Several studies showed a 100% resistance to commonly prescribed drugs in Zambia, as well as multidrug resistance amongst clinical isolates. This review highlights concerns relating to the use of common antimicrobials as the choice for optimal therapy of common pathogens in Zambia. Our study highlights concern regarding second-line treatment options, such as azithromycin for cholera, in the country have also been highlighted by this study. However, the high rate of antimicrobial resistance does bring into question the testing methods and accuracy of the testing in Zambia as there may have been sample contaminations at certain studies since there were a variety of contradicting results, as seen with penicillin, cephalosporins, monobactams, and carbapenems use for S. aureus ranging from 0% resistance to 100% resistance for second line antibiotics (gentamicin, ceftazidime, nalidixic acid and norfloxacin). Similarly, it was noted that resistance has emerged and been detected for K. pneumonia and E. coli. The results vary widely, however majority shows resistance greater than 50% for both these organisms. These findings demonstrate antibiotic resistance, regardless of testing method, site, year and region, to new and extended spectrum, more efficacious antibiotics.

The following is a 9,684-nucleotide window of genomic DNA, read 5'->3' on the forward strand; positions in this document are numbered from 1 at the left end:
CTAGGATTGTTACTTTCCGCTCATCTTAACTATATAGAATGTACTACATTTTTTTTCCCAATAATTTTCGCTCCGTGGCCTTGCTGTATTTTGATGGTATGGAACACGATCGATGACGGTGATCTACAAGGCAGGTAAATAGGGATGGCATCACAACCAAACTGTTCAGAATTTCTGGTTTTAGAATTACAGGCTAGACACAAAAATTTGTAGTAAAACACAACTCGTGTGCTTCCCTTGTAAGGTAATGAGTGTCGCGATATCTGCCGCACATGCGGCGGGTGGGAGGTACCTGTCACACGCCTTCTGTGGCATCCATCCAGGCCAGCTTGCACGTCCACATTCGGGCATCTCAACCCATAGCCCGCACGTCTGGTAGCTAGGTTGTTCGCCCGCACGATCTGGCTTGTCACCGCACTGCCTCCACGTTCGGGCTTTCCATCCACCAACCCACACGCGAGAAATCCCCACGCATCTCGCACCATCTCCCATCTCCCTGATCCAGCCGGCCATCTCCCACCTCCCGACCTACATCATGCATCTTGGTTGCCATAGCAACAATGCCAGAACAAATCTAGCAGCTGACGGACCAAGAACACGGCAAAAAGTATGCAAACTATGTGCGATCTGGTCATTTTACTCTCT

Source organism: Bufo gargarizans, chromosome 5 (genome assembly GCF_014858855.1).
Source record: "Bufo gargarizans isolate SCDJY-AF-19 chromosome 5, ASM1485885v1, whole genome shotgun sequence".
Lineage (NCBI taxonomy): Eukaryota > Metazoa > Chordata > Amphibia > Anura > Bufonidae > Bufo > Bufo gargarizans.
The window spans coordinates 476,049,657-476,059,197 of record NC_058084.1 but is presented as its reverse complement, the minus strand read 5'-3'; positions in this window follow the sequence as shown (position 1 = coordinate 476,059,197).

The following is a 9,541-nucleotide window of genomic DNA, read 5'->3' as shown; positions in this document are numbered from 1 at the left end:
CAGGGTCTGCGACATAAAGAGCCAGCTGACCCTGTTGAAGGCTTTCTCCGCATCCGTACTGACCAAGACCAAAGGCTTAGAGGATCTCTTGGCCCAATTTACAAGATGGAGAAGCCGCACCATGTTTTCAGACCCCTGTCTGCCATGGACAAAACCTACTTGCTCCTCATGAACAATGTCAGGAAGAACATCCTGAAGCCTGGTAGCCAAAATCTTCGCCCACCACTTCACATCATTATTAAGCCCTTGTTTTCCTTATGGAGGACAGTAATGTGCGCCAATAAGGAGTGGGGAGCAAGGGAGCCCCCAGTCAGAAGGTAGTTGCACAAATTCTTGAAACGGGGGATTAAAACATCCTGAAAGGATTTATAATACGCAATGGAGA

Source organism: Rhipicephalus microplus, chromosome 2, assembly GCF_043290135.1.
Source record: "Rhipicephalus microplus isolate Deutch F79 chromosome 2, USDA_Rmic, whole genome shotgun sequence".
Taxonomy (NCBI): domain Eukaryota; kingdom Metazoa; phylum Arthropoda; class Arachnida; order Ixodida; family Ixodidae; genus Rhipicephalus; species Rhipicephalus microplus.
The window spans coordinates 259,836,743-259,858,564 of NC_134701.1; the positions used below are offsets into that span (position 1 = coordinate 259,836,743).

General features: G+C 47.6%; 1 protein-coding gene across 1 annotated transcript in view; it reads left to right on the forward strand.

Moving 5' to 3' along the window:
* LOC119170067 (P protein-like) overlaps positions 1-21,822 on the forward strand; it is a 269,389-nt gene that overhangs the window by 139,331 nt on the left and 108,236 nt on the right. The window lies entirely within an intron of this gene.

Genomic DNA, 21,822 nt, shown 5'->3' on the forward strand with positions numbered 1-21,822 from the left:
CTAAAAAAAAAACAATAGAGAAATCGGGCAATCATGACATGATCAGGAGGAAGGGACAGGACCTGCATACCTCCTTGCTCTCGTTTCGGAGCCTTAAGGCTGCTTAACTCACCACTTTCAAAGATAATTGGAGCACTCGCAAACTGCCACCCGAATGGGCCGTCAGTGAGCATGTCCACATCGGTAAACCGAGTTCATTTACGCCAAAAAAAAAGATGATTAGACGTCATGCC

The most common pathogen identified across the human-animal-environmental sectors was S. aureus. S. aureus is frequently found on the human skin and is recognized as the main contributor of infections in humans [50]. There are high rates of AMR to gentamycin, ceftazidime, amoxicillin-clavulanic acid, cotrimoxazole, nalidixic acid, norfloxacin and oxacillin found in this study. Gentamycin, ceftazidime (third generation cephalosporin) and the fluoroquinolones (nalidixic acid and norfloxacin) are considered second line for Staphylococcus spp. This finding is a serious concern as we see a prominent resistance rate across multiple studies.